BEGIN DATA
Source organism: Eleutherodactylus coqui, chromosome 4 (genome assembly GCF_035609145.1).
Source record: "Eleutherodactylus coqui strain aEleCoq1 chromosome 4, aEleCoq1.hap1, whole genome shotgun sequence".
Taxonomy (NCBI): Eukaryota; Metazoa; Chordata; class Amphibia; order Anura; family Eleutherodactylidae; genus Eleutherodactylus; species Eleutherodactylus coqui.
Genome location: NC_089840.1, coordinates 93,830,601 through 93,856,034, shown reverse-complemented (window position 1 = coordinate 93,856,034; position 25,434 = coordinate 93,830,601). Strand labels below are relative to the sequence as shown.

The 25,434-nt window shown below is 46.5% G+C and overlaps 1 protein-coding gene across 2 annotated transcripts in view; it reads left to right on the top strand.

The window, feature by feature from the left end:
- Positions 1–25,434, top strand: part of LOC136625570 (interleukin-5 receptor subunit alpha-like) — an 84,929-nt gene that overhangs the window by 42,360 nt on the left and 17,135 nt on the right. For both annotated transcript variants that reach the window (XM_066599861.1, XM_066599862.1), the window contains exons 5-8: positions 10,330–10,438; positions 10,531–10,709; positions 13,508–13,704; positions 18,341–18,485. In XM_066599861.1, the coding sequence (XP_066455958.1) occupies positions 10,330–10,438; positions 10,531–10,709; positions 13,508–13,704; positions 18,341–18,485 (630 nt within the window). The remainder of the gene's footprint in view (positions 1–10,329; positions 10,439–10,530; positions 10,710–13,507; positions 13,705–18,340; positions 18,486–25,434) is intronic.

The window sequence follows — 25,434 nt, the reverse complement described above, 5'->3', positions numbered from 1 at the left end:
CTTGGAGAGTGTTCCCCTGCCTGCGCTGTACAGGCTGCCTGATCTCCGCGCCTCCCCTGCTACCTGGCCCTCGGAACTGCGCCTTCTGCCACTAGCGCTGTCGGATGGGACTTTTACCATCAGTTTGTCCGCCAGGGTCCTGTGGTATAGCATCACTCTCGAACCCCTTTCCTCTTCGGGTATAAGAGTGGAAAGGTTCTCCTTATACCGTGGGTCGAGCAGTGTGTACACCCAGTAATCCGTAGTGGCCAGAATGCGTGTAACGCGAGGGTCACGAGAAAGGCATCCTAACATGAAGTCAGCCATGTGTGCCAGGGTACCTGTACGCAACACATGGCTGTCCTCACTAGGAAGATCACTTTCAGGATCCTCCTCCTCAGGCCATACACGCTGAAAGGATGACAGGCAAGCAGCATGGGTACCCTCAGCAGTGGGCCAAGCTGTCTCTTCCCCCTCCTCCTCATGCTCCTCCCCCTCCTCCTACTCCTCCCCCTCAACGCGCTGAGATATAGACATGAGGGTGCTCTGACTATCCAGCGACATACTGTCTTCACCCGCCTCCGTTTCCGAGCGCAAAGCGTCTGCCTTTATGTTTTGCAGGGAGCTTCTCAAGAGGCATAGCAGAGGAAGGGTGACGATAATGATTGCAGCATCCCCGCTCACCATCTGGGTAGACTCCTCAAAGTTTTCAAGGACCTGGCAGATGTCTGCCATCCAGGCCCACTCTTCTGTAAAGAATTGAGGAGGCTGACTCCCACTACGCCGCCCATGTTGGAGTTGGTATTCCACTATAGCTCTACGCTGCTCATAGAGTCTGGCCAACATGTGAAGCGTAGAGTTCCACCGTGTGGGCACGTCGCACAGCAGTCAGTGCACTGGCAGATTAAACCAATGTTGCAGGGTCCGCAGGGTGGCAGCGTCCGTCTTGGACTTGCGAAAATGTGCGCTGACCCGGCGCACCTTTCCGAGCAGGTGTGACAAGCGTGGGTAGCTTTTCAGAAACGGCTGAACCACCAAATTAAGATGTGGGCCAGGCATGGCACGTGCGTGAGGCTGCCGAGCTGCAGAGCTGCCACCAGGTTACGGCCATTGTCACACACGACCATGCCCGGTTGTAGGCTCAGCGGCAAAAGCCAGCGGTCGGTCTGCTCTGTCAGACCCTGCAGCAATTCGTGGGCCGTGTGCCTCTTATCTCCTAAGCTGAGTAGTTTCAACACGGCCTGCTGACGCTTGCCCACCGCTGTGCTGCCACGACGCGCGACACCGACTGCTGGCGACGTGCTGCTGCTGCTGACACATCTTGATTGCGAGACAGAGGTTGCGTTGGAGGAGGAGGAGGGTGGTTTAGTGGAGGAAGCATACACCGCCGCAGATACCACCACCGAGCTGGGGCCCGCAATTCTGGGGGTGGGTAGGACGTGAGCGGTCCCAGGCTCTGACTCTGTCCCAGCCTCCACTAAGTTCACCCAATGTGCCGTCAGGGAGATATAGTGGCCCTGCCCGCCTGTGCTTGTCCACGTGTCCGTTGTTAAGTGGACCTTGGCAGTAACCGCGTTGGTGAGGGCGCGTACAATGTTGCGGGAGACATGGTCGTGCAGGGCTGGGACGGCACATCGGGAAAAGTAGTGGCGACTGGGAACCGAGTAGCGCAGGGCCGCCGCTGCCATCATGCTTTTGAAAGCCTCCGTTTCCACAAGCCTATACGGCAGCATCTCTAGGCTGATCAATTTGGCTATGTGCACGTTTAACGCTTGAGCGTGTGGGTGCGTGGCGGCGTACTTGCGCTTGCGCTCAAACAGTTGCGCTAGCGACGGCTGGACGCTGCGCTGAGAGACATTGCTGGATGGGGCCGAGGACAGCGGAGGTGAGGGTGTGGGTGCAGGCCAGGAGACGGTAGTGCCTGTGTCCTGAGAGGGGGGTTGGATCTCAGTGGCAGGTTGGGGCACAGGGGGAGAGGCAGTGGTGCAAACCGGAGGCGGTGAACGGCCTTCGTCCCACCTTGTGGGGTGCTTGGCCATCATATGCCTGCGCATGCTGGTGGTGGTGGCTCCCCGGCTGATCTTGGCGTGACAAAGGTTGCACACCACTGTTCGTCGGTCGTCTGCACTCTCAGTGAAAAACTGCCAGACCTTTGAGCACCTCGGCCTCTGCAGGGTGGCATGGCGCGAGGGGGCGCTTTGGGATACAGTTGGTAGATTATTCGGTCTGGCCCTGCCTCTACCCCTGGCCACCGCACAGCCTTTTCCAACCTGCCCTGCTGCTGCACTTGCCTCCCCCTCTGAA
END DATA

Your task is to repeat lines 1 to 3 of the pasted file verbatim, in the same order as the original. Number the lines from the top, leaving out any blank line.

Source organism: Eleutherodactylus coqui, chromosome 4 (genome assembly GCF_035609145.1).
Source record: "Eleutherodactylus coqui strain aEleCoq1 chromosome 4, aEleCoq1.hap1, whole genome shotgun sequence".
Taxonomy (NCBI): Eukaryota; Metazoa; Chordata; class Amphibia; order Anura; family Eleutherodactylidae; genus Eleutherodactylus; species Eleutherodactylus coqui.